Something in the eye of the beholder
On this day, we were taking a trip from Varde. Our first goal was Blåvand, a small village on the west coast. Or rather it was Blåvand Lighthouse and the beach itself. From Varde to Blåvand Lighthouse was only a 30 minutes drive from the hotel, so it was still early when we got there. We parked the car and walked up to the lighthouse, but we didn't climb the stairs to the top - we don't like to pay to climb stairs. But even the view from below the lighthouse was great. The present lighthouse was built in 1900 and is still in use.
Picture on the left - Blåvand Lighthouse
After the visit to the lighthouse we walked past some German WW II bunkers to the top of a tall dune. From here we had a good view of the North Sea and in the distance we could see the offshore windmills on Horns Rev and a couple of service platforms as well. Most interesting though was the beach itself. Just below the lighthouse the coastline has a point, called Blåvands Huk. This is the westernmost point in Jylland. Of course we took pictures of the point, the lighthouse, the bunkers and the beach itself. Afterwards we returned to the car and continued our sightseeing. Just north of Blåvand the Danish army has a shooting range for guns and tanks, but there were no shootings on this day, so we could cross the area, on the only road leading through it. The area is on a heath called Kallemærsk Hede, a very interesing piece of nature. North of the heath we came to a small town, Henne. This is a vacation town like Søndervig, we had visisted the day before, further north on the coast. The town mostly lives from tourists, and consists of restaurants and shops, servicing these tourists, so we didn't stay for long.
Instead we headed north east, and passed through small villages with names like Nørre Nebel, Lunde and Kvong which all sounds strange, even in Danish. When we reached the highway between Ringkøbing and Ribe, we turned south towards the latter. Our next stop was supposed to be Ribe, but on the way we drove to Esbjerg, that used be a fishing town, but most, if not all, fishing vessels are gone by now, and the town thrives as a base for supply ships and helicopters for the oil industry in The North Sea. We also visited the small town of Bramming. I was here with my parents back in 1966 - yes, almost 50 years ago. At that time a famous sculpture was on the town square, and I wanted to see that again. Unfortunately it was gone though, so I had to make do with a picture of the local church. The sculpture was made out of used iron and steel by the local blacksmith Viggo Sørensen to prove, that he could make something just as artistic as the famous Danish sculpturer Robert Jacobsen.
We therefore continued to Ribe further south. This is considered to be the oldest town in Denmark, founded around 700 AD. The name itself comes from the old norse word, "ripa" that means "strip", and excavations has shown that the original settlement consisted of a lot of narrow strips of land leading inland from River Ribe Å. The settlement was probably designed like that to give everybody river access. There is a Viking Museum as well as a Viking Center in town, but we skipped both of those. Instead we found a place to leave our car on the outskirts of the historical downtown, and took a walk around. The oldest existing houses are from late medieval times, and the town is worth a visit. We were there in the easter of 2014 as well, but at that time we were in something of a hurry, so Tim wanted to take a closer look at the cathedral, and that became our first goal.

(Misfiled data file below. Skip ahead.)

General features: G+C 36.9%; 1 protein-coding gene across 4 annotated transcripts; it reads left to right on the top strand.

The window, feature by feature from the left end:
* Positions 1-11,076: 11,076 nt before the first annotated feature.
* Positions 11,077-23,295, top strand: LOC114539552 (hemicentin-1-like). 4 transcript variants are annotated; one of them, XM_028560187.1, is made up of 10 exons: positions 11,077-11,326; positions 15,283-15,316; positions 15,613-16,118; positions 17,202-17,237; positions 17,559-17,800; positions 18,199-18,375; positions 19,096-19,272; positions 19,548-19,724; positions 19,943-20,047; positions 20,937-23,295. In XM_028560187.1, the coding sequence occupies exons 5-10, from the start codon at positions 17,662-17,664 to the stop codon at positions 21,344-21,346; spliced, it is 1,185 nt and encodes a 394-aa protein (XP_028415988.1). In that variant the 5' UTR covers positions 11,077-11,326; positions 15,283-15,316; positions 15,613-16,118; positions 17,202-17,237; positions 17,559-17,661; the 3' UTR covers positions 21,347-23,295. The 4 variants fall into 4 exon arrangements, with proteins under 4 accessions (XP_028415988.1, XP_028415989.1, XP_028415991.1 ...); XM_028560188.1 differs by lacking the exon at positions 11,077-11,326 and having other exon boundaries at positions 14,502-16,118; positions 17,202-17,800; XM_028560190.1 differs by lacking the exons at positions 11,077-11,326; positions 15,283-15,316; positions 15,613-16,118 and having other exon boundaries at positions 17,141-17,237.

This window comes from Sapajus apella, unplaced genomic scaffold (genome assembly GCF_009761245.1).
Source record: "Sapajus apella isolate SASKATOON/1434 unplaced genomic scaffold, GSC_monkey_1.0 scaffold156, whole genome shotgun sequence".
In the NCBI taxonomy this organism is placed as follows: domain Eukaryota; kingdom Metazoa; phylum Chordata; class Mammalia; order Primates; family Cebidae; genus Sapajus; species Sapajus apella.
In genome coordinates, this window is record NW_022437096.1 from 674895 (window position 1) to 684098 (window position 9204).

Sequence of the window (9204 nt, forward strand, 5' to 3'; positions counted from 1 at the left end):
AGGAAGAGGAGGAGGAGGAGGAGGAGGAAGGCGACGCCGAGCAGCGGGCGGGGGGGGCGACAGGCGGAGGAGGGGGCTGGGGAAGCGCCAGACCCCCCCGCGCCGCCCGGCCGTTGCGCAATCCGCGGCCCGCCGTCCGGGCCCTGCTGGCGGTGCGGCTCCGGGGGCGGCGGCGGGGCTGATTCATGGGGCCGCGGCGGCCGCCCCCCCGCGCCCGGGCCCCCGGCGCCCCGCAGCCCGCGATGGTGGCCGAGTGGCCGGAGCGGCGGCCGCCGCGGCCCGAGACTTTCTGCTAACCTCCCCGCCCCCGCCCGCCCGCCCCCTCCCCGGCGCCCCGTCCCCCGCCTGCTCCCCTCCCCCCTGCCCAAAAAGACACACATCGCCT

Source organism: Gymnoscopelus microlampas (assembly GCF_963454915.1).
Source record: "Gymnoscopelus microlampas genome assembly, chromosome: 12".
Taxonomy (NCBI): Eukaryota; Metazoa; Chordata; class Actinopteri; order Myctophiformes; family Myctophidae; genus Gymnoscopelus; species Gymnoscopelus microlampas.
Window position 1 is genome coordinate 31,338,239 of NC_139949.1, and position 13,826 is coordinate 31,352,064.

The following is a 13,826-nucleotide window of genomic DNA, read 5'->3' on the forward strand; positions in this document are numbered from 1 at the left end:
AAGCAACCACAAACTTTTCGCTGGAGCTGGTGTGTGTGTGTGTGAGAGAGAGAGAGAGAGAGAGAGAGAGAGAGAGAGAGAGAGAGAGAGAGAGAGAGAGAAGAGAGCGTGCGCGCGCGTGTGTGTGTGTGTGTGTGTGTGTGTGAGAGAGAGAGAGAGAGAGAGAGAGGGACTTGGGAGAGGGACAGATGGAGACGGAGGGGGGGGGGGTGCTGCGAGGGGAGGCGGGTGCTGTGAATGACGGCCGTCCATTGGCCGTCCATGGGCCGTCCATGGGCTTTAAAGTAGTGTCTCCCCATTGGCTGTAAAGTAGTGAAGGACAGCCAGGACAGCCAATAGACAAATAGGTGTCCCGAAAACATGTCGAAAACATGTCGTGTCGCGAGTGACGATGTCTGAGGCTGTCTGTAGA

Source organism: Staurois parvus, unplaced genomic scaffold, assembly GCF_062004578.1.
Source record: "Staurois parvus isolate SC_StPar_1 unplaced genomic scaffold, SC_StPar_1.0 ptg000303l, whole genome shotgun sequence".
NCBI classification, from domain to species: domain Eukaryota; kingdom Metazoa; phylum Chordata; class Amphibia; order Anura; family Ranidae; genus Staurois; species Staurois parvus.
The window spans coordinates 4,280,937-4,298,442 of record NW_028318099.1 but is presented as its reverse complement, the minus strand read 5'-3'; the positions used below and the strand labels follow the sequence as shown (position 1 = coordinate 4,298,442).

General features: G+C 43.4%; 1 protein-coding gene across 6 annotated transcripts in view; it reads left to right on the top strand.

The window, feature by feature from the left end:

The cathedral was built between 1101 and 1134 on the spot, where it is supposed that Saint Ansgar built his church around 860 AD. The cathedral has three towers, all different. You can climb the tower called "Borgertårnet" (the citizens tower). We didn't climb it though, as we don't like to pay to climb stairs :-). We looked at the building from the outside before entering. Inside the cathedral it is not as interesting as the cathedral in Viborg in my opinion, but two kings are buried here - twice as many as in Viborg. The kings are Erik II Emune and Christoffer I. The town has an interesting legend though, only partly connected to the cathedral. In 1205 Princess Dagmar of Bohemia came to town. She was married to the Danish king Valdemar II Sejr (Sejr means Victory). In 1212 she died from complications from childbirth in the castle, now long gone, while her husband was away in Skanderborg around 135 kilometers (85 miles) away. When a message reached the king, that his wife were dying he immediately left for Ribe. According to an old folk ballad he took of with a 100 men, but he rode so fast, that when he reached Ribe, he was alone. Unfornately he didn't arrive in time, but when he entered the room, the queen woke from the dead to warn him not to marry Berengaria of Portugal as "she was a bitter tasting flower". In spite of the warning he actually did marry Berengaria two years later. Today the king is buried in St. Bendts Church in Ringsted on Sjælland, and the two queens are buried on each side of him. A nice story, but more legend than facts. It is true though that Dagmar died in Ribe after having given birth t a son, Valdemar III The Young, who was later killed by accident during a hunt in 1231. He too is buried in Ringsted.